Pictogram voting keep-green KeepEven if it is related to the Statue of Taweret, the fact that the code has likely been in use for centuries by at least 2 distict groups, makes it as significant as the statue itself. Nigelhenry 23:51, 7 June 2009 (UTC)
Pictogram voting delete Delete. Does not need it's own page. -- LordTBT Talk! 06:24, 16 April 2009 (UTC)
Pictogram voting keep-green Keep for now. I think it might prove worthwhile. Either that, or make a page for Ilana and Bram's group and put this as a subsection. --Crash815 Talk 15:36, 16 April 2009 (UTC)
Pictogram voting keep-green until we know more about Ilana and Bram's group it should stay. Plus, it allows theories to be expunged from those character pages.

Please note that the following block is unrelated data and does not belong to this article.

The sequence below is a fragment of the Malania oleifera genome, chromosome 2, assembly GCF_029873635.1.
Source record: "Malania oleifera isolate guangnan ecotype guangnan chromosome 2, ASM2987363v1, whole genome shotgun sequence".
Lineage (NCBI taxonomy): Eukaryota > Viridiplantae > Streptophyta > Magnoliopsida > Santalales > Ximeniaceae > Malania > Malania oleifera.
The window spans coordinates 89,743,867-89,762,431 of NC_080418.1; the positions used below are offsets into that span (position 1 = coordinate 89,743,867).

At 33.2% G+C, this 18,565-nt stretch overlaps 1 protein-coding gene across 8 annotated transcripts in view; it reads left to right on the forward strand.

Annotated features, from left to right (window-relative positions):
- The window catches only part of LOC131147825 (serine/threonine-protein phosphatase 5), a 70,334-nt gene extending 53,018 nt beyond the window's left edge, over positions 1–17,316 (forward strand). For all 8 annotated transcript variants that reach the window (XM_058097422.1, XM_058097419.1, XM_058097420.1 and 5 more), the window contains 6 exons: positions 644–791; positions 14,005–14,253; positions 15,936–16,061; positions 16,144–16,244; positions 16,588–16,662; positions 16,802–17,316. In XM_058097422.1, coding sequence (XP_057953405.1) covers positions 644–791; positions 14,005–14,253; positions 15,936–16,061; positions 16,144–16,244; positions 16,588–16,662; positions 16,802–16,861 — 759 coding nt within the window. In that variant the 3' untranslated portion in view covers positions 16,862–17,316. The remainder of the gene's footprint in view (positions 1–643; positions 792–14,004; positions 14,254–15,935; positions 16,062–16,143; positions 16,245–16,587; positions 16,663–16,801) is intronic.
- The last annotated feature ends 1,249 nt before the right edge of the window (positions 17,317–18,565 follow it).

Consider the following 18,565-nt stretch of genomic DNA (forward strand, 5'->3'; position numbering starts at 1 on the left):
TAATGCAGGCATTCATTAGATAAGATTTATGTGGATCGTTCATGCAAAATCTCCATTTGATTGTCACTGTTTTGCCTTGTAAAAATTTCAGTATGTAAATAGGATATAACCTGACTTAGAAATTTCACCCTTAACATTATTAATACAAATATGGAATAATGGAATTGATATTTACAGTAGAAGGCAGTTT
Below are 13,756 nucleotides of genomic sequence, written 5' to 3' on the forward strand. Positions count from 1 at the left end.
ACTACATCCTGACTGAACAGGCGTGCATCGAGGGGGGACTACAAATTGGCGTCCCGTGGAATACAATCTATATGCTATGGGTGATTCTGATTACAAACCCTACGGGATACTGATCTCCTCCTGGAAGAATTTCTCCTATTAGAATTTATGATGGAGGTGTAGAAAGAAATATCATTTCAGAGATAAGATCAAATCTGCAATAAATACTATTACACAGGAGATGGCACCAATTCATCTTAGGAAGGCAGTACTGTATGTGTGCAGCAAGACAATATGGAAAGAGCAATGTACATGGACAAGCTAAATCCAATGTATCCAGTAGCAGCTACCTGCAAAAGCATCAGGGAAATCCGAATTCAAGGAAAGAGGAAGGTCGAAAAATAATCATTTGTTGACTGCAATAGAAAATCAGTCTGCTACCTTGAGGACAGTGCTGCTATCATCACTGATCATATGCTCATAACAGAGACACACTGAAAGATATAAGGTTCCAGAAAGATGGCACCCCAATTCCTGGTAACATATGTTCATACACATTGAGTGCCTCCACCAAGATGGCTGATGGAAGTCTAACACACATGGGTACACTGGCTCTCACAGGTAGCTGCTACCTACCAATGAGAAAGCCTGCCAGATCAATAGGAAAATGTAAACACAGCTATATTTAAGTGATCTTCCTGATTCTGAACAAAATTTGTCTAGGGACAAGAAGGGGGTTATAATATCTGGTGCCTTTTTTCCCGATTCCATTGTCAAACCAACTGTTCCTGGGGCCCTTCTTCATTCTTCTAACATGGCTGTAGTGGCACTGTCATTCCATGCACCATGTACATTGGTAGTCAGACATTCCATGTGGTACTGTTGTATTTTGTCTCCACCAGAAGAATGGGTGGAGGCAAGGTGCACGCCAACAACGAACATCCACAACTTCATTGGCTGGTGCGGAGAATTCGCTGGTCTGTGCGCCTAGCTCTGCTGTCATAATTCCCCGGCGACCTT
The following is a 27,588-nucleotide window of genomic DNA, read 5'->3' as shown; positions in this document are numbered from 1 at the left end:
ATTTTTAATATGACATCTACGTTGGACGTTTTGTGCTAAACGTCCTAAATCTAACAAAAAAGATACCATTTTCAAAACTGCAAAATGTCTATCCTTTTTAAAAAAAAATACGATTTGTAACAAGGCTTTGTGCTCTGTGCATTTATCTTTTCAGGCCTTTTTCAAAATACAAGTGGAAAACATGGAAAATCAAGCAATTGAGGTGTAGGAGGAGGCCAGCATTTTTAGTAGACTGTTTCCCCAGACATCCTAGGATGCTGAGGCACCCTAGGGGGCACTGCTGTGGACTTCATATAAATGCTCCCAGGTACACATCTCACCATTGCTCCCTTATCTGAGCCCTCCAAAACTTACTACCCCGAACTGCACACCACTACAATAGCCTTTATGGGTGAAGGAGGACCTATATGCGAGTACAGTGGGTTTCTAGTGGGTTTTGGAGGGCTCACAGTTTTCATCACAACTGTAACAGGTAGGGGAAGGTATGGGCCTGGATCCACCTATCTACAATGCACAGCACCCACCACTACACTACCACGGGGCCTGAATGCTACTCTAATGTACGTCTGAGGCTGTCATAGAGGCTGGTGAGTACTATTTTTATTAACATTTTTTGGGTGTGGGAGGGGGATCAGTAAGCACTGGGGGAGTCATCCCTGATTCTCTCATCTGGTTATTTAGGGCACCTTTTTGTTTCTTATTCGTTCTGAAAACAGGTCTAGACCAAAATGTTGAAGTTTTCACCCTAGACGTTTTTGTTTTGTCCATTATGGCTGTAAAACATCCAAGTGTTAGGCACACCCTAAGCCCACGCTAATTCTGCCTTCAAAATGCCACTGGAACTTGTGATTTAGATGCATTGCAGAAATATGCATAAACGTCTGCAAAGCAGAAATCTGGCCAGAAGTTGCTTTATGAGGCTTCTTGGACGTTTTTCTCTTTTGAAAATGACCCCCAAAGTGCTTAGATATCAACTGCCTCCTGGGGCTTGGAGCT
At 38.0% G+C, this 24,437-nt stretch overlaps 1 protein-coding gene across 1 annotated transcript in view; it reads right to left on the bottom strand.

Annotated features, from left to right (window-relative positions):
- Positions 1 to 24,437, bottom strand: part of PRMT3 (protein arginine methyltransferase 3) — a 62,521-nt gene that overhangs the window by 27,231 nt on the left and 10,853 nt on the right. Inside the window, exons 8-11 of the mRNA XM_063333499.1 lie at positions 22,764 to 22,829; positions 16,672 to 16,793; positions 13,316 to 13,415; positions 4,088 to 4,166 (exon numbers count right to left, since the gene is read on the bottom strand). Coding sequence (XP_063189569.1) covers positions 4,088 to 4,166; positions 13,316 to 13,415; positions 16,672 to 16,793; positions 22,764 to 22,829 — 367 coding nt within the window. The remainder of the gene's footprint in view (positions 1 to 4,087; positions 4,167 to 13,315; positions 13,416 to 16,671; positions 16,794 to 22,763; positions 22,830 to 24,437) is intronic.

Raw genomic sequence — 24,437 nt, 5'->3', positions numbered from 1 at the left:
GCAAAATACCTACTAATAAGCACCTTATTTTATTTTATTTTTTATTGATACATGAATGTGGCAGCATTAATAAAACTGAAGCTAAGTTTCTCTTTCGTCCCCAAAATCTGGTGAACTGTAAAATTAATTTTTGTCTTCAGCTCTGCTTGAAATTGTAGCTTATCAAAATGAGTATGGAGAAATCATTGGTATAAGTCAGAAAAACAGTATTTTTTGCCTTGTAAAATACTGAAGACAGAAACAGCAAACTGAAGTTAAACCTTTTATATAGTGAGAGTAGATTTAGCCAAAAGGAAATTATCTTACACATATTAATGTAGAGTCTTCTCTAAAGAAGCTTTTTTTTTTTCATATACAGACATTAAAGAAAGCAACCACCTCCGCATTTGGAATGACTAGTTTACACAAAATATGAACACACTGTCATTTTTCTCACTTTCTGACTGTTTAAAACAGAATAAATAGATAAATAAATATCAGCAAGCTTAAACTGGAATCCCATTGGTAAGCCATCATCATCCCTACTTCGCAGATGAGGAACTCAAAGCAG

Pictogram voting merge merge with Regularly spoken phrases --LOST-Hunter61 19:14, 16 April 2009 (UTC)
Pictogram voting merge Strong merge, we don't have articles for Don't tell me what I can't do! or Use the five iron.--Orhan94 17:52, 17 April 2009 (UTC)
Pictogram reply Use the five iron did not represent an attempt to gain control of the Island. Jack Dutton 18:30, 18 April 2009 (UTC)
Pictogram voting keep-green We have a page for the Snowman joke. Nigelhenry 23:51, 7 June 2009 (UTC)
Pictogram voting keep-green Keep Bowie923 13:48, 17 April 2009 (UTC)
Pictogram voting keep-green Keep Since the question has now appeared more than once, I think it will continue to appear and that it is highly significant; there will be a payoff in the plot at some time. WCFrancis 15:35, 17 April 2009 (UTC)
Pictogram voting keep-green Keep for now, but merge with an article about Ilana and Bram's group when we get some kind of idea who they are.--Chocky 17:40, 17 April 2009 (UTC)